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Immigration Update: Where We’re at and What You Can Do

The national debate about immigration stands at a crossroads as we celebrate LGBT Pride month. We have moved the ball further than ever before, but with the midterm elections coming up in November, unless the Congress moves in June or July, nothing will happen legislatively this year. We are pushing the Congress to pass immigration reform legislation and the President to do what he can as well, but we need your help.

The AAPI community has mobilized locally and nationally for immigrants’ rights.  Yet, the LGBT movement has lost considerable steam after a victory for family petitions for married binational couples as a result of the Supreme Court decision on marriage equality last June.  Wrangling from conservatives in the House of Representatives has stalled legislation from moving forward.

NQAPIA and our Asian and Latino allies are still fighting for immigrants’ rights on the legislative front because it is the most assured way of giving legal status to 11 million undocumented immigrants, of which 1 million are AAPI and half a million are LGBT.

 

Legislation Adopted by the United States Senate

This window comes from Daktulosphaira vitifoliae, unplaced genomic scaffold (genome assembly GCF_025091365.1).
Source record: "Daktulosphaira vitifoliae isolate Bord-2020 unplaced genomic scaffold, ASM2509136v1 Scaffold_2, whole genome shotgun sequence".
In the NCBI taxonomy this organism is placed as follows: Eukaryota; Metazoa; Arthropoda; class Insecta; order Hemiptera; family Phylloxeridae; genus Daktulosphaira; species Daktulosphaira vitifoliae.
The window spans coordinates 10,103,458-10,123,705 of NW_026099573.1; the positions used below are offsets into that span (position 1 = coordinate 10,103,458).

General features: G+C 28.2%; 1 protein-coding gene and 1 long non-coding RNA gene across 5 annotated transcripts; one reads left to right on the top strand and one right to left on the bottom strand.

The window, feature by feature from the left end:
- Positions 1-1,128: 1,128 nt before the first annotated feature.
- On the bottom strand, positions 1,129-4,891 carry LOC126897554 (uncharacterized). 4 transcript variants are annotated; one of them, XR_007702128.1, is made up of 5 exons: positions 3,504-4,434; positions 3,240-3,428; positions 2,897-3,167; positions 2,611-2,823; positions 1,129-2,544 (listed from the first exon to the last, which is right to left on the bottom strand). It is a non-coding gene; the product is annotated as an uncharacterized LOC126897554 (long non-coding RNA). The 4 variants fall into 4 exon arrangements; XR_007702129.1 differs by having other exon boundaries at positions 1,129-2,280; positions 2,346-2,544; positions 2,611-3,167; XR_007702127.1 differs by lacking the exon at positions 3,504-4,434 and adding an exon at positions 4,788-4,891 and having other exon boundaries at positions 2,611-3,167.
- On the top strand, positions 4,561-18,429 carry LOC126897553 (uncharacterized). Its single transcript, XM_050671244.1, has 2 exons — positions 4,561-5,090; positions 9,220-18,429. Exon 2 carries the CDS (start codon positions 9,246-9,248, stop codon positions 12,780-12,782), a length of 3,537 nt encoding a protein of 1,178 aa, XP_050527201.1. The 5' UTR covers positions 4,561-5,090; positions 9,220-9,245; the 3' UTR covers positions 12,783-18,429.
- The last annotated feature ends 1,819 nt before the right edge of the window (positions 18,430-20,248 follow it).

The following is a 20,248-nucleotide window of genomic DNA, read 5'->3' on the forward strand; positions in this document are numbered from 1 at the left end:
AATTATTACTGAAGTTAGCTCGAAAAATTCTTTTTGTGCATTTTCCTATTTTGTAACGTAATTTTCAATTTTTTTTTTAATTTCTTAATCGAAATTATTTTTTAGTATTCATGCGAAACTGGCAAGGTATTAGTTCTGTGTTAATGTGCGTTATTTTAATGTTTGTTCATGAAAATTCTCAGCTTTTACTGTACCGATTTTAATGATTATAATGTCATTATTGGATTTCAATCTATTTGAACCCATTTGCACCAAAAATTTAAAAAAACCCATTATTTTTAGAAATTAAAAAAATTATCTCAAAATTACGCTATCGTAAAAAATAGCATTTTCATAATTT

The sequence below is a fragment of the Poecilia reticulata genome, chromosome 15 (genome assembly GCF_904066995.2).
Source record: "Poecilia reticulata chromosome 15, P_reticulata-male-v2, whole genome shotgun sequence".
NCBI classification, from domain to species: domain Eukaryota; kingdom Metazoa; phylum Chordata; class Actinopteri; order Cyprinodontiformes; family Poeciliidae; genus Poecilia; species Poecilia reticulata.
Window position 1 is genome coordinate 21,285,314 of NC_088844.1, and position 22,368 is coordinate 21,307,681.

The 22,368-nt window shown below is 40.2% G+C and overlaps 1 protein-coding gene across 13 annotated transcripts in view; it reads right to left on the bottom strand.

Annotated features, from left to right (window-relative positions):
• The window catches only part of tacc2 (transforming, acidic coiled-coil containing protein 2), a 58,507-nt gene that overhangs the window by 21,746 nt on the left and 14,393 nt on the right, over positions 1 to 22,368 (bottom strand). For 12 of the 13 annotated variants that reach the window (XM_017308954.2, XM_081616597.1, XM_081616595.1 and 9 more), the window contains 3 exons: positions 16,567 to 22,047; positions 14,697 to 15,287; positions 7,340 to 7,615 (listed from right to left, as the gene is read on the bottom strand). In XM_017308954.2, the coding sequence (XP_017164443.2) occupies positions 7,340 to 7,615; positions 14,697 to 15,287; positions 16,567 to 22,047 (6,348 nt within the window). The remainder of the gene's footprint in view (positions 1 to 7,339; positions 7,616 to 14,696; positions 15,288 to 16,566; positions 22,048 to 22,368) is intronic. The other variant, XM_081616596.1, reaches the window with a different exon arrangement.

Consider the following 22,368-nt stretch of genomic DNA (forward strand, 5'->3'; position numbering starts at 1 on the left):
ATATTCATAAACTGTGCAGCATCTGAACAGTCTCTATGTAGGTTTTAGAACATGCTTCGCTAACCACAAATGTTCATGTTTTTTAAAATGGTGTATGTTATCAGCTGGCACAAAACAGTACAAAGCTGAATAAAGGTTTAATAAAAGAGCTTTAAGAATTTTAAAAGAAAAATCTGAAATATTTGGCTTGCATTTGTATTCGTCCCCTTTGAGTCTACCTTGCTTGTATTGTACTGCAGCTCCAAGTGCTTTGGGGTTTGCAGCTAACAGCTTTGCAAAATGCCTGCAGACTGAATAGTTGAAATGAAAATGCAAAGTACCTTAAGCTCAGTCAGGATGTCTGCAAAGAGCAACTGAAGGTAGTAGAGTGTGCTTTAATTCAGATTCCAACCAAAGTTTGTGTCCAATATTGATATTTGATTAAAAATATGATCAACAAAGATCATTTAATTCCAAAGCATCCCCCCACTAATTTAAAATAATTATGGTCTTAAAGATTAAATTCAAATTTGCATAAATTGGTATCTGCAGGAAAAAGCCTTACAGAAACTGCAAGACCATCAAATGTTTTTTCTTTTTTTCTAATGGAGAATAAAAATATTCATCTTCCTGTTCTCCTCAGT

A year ago the Senate passed an immigration bill.  It is a good start with expanded visa programs, a path to citizenship for the undocumented, and some legal protections, but there are also problematic heavy enforcement provisions, which should be removed.

 

Engaging The White House  

The President has actively campaigned for comprehensive immigration reform, but a record 2 million immigrants have still been deported.  The President has an ability to act in the short term.  In collaboration with the National Council of Asian Pacific Americans, NQAPIA brought LGBT AAPI immigrants and representatives of local LGBT AAPI organizations to Washington DC for a special roundtable meeting with the Deputy Secretary of the Department of Homeland Security.  We provided a variety of recommendations that the President can order to improve the lives of immigrants and their families.

 

Moving the House of Representatives

Last year, NQAPIA delivered 5,403 postcards to Congress calling for immigration reform. Thanks to our local partners, scores of volunteers, organizers from the Task Force, and supporters like you, NQAPIA undertook one of the largest grassroots mobilizations among AAPI and LGBT national organizations for immigrants’ rights.  But now, our voices are needed again more than ever.

The House of Representatives still continues to drag its heels and we need you to call your Member of Congress and demand that they pass immigration reform this year.  Call the Capitol Switchboard at 202-224-3121 to be directed to your Member of Congress’ office.  Tell them: